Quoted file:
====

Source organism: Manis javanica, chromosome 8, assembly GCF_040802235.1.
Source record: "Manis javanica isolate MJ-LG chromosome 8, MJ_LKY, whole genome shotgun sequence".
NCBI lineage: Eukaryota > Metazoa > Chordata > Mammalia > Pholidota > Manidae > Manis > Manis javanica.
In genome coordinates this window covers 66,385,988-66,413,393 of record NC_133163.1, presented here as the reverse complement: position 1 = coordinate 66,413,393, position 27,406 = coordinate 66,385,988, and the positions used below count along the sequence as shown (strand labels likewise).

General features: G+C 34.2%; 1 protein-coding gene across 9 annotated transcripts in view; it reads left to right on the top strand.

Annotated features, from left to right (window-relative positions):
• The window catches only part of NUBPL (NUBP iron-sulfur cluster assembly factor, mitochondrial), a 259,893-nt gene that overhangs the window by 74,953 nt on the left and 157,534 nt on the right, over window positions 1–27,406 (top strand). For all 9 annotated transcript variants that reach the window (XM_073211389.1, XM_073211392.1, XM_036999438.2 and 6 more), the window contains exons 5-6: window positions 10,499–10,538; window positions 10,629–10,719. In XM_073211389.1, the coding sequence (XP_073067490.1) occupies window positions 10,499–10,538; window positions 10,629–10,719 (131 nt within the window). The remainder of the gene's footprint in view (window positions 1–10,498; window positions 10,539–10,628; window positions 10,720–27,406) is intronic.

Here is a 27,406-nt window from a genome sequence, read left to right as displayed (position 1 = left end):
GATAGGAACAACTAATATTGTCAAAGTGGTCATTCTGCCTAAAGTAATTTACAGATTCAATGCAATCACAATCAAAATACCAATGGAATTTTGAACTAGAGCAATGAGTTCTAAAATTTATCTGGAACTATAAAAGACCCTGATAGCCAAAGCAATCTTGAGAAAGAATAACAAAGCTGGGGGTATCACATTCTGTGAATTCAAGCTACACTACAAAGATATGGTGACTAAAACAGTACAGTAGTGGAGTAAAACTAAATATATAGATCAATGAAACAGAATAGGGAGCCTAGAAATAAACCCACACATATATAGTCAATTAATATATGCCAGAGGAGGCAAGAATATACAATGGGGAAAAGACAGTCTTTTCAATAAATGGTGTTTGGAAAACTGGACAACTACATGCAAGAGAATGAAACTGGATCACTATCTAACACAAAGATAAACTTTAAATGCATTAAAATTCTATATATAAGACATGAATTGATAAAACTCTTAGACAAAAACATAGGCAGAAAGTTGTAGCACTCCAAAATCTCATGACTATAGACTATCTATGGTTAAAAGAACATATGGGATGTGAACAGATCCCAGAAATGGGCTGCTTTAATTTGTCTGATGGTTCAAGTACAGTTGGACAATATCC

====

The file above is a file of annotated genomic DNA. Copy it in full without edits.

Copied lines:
Source organism: Manis javanica, chromosome 8, assembly GCF_040802235.1.
Source record: "Manis javanica isolate MJ-LG chromosome 8, MJ_LKY, whole genome shotgun sequence".
NCBI lineage: Eukaryota > Metazoa > Chordata > Mammalia > Pholidota > Manidae > Manis > Manis javanica.
In genome coordinates this window covers 66,385,988-66,413,393 of record NC_133163.1, presented here as the reverse complement: position 1 = coordinate 66,413,393, position 27,406 = coordinate 66,385,988, and the positions used below count along the sequence as shown (strand labels likewise).

General features: G+C 34.2%; 1 protein-coding gene across 9 annotated transcripts in view; it reads left to right on the top strand.

Annotated features, from left to right (window-relative positions):
• The window catches only part of NUBPL (NUBP iron-sulfur cluster assembly factor, mitochondrial), a 259,893-nt gene that overhangs the window by 74,953 nt on the left and 157,534 nt on the right, over window positions 1–27,406 (top strand). For all 9 annotated transcript variants that reach the window (XM_073211389.1, XM_073211392.1, XM_036999438.2 and 6 more), the window contains exons 5-6: window positions 10,499–10,538; window positions 10,629–10,719. In XM_073211389.1, the coding sequence (XP_073067490.1) occupies window positions 10,499–10,538; window positions 10,629–10,719 (131 nt within the window). The remainder of the gene's footprint in view (window positions 1–10,498; window positions 10,539–10,628; window positions 10,720–27,406) is intronic.

Here is a 27,406-nt window from a genome sequence, read left to right as displayed (position 1 = left end):
GATAGGAACAACTAATATTGTCAAAGTGGTCATTCTGCCTAAAGTAATTTACAGATTCAATGCAATCACAATCAAAATACCAATGGAATTTTGAACTAGAGCAATGAGTTCTAAAATTTATCTGGAACTATAAAAGACCCTGATAGCCAAAGCAATCTTGAGAAAGAATAACAAAGCTGGGGGTATCACATTCTGTGAATTCAAGCTACACTACAAAGATATGGTGACTAAAACAGTACAGTAGTGGAGTAAAACTAAATATATAGATCAATGAAACAGAATAGGGAGCCTAGAAATAAACCCACACATATATAGTCAATTAATATATGCCAGAGGAGGCAAGAATATACAATGGGGAAAAGACAGTCTTTTCAATAAATGGTGTTTGGAAAACTGGACAACTACATGCAAGAGAATGAAACTGGATCACTATCTAACACAAAGATAAACTTTAAATGCATTAAAATTCTATATATAAGACATGAATTGATAAAACTCTTAGACAAAAACATAGGCAGAAAGTTGTAGCACTCCAAAATCTCATGACTATAGACTATCTATGGTTAAAAGAACATATGGGATGTGAACAGATCCCAGAAATGGGCTGCTTTAATTTGTCTGATGGTTCAAGTACAGTTGGACAATATCC